Although Title IX, the 1972 federal statute banning sexual discrimination in education, is generally regarded as a girl thing, a guy is now preparing to make use of the law–and it is high time that men make use of this law that was, after all, aimed at equality, not just advancing women's interests, to beat back the growing tide of anti-male sexism on too many college campuses.
A freshman at Columbia University in 2013, "John Doe" was suspended by the university after a female student ("Jane Doe") lodged a sexual assault complaint against him. John claims he didn't get a fair shake because the university was biased against him on the basis of gender.
John sued Columbia but the case was originally dismissed by the U.S. District Court for Southern New York. However, last week the U.S. Court of Appeals for the Second District reversed the district court and now John Doe's case is free to proceed.
Prepare to see a lot more “John Does” filing cases claiming that their Title IX rights have been violated by college authorities, and we have the Obama administration to thank for this development.
When Title IX became law in 1972, it was clearly a good idea: a one-sentence statute that barred sexual discrimination in educational institutions that receive federal funding. Funding could be withheld if instances of sexual discrimination were revealed. What's not to like?
Over the years, however, Title IX has been used and abused and enlarged to promote all sorts of agendas that have nothing to do with fairness or educational opportunities. Colleges and universities now have well-staffed Title IX offices that enforce these agendas.
First, Title IX was mostly used as a bludgeon against college athletic departments. Congress had specifically ruled out quotas when passing Title IX, but the statute was soon interpreted and enforced in ways that made quotas in athletic departments inevitable. Schools were expected to produce a strict numerical proportionality of girls and men's teams based on school population–even if interest in sports might be disproportionate–if they wanted to avoid costly lawsuits.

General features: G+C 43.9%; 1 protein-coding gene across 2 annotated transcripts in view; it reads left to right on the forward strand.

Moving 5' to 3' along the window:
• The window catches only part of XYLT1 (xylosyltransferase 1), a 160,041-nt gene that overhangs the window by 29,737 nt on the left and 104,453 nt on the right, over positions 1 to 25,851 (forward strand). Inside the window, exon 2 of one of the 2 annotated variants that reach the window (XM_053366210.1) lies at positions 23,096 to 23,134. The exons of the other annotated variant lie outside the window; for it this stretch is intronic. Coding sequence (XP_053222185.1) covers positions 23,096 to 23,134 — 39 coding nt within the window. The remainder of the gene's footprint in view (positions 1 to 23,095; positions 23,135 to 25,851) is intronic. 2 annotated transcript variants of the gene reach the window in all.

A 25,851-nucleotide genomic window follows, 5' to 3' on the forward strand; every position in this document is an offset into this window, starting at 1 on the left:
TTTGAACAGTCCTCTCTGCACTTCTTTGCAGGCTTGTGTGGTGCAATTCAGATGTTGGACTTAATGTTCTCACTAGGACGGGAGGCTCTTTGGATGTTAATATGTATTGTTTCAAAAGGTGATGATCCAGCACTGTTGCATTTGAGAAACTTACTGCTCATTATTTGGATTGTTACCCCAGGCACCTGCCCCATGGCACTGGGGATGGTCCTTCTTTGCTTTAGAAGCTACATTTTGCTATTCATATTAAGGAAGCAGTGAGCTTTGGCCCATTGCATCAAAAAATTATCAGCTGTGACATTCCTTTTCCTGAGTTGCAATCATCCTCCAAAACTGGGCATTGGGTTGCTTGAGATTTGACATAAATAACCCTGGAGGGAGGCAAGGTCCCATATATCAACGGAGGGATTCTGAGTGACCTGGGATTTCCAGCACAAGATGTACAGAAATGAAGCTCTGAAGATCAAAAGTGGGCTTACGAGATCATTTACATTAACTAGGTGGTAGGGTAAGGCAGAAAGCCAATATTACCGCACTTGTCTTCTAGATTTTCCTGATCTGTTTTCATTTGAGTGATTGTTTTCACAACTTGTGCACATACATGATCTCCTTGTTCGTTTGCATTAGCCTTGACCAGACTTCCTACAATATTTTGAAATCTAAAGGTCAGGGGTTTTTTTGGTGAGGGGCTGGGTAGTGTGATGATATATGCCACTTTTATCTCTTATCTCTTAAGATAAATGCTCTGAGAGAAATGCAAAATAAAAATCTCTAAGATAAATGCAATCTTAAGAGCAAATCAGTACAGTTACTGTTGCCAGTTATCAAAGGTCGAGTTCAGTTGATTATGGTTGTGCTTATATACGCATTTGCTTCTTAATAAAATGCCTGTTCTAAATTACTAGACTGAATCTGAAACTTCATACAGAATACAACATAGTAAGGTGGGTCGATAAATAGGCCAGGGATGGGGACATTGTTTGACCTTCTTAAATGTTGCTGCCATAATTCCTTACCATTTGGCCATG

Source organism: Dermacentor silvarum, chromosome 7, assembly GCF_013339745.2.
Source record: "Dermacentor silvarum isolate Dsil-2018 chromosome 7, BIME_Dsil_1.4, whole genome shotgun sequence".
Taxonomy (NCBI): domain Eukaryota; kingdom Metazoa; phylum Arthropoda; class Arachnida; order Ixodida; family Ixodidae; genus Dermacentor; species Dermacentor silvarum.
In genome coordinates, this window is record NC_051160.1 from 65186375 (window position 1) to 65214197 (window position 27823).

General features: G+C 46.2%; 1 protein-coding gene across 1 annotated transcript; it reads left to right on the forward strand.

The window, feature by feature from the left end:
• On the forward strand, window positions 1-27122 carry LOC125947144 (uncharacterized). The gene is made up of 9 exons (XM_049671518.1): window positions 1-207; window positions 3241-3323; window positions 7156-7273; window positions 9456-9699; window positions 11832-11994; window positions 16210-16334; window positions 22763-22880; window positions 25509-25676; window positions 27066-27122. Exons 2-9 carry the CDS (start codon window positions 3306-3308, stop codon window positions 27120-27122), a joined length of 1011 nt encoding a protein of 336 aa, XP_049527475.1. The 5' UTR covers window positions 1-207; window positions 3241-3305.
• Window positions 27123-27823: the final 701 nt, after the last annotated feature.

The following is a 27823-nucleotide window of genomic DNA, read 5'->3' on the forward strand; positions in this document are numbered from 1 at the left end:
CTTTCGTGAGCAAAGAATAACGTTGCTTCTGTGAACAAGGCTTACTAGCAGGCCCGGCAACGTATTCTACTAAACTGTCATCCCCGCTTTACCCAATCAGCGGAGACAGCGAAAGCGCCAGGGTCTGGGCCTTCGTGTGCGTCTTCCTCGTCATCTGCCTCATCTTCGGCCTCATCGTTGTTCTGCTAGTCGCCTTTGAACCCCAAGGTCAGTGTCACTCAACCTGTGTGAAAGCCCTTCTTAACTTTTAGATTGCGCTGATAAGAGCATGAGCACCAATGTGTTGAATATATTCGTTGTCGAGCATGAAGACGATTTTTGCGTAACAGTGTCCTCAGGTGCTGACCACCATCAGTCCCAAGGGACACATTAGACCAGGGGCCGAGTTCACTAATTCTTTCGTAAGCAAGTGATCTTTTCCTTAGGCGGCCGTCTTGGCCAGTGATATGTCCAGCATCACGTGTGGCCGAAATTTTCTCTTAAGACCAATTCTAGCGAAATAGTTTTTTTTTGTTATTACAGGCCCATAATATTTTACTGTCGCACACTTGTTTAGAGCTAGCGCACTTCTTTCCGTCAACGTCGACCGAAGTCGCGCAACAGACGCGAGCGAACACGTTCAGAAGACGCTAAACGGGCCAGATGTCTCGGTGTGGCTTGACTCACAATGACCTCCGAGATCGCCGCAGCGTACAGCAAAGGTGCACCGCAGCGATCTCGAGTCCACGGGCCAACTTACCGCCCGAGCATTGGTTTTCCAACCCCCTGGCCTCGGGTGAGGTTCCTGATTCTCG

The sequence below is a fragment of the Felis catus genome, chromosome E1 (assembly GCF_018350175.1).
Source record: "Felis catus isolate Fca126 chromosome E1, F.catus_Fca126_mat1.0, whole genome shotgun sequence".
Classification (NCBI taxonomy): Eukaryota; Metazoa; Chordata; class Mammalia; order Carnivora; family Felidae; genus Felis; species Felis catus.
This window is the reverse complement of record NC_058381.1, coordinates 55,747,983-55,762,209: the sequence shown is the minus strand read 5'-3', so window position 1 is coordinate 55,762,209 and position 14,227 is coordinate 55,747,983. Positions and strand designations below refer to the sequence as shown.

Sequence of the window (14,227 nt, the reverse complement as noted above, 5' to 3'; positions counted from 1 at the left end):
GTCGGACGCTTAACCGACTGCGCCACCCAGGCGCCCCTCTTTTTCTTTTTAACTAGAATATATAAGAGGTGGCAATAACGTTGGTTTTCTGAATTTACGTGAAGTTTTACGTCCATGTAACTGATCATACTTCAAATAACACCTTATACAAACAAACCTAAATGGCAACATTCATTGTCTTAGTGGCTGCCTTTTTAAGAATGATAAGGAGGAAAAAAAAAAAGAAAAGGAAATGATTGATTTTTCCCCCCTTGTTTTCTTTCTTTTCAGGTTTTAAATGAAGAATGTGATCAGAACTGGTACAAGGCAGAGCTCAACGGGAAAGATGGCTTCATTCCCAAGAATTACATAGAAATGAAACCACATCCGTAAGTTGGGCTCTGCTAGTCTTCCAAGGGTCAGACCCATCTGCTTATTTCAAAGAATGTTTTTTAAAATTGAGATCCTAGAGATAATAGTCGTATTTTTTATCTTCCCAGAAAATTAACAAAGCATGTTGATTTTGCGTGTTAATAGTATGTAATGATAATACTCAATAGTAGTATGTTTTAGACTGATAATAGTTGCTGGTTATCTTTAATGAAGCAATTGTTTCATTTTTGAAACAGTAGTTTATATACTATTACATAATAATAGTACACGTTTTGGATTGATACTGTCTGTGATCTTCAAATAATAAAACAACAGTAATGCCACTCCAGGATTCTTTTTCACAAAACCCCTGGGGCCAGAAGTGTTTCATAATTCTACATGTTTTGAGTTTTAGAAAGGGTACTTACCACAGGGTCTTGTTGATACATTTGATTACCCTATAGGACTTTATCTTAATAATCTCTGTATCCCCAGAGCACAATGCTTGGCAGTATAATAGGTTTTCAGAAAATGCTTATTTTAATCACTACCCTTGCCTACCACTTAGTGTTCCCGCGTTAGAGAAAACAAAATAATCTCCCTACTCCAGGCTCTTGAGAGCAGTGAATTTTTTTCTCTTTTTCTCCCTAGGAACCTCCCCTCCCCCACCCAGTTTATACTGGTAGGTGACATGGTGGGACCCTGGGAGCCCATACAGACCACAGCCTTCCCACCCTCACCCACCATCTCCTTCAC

The next great leap forward in interpreting and enforcing Title IX came April 4, 2011 when the Obama Office of Civil Rights (in the Education Department) issued its infamous "Dear Colleague" letter to education officials. The Dear Colleague letter stipulated that abiding by Title IX (and thus not risking federal funding) now meant adopting an entirely new standard in adjudicating allegations of sexual assault–reasonable doubt, a cornerstone of western jurisprudence, was to be ditched and replaced by an entirely different standard–preponderance of evidence standard. KC Johnson, writing on the Minding the Campus blog, pointed out that the accused young men–and they are just about all men–would be judged "according to a 50.00001 percent preponderance of evidence standard, an approach that mocks even the pretense of due process."
In one case, Johnson noted, Wendy Murphy, a lawyer who specializes in Title IX cases, came close to saying that failure to convict the accused is the same thing as an OCR violation. He quoted some revealing remarks from Ms. Murphy: “The preponderance standard is simple," she said. “When her accusations are deemed credible, and his denials are not described with the same glowing terminology, she wins.”
By the way, I'm using the term "convictions" loosely–these cases are often handled by campus tribunals rather than the legal system, which is more likely to have the expertise to investigate and adjudicate sexual assault accusations. Furthermore, in campus tribunals, the accused often has limited, if any, recourse to call witnesses or mount a defense.
Underlying the preponderance of evidence standard is an idea, enshrined in feminist rhetoric and "Law and Order" reruns, that it is just too painful for a woman to have these allegations handled in the legal system. It is painful, no doubt about that, but it is also a process that is far more likely to produce a just outcome. And, if it makes feminists feel any better, the process is also painful for men accused unjustly – that’s the nature of such disputes.
As for the Columbia student, whose case will now go forward in a court of law (unless Columbia gets cold feet and decides to settle out of court), Judge Pierre Laval wrote in the Second District Court of Appeals ruling, “[I]t is entirely plausible that the [Columbia] University’s decision-makers and its investigator were motivated to favor the accusing female over the accused male, so as to protect themselves and the University from accusations that they had failed to protect female students from sexual assault."
We may have reached a novel legal situation–abiding by the rules of due process is seen as sexism, aimed at women, while the erosion of due process is not seen as sexism towards young men. Fortunately, the Second Circuit Court of Appeals ruling may have pulled us back from this precipice.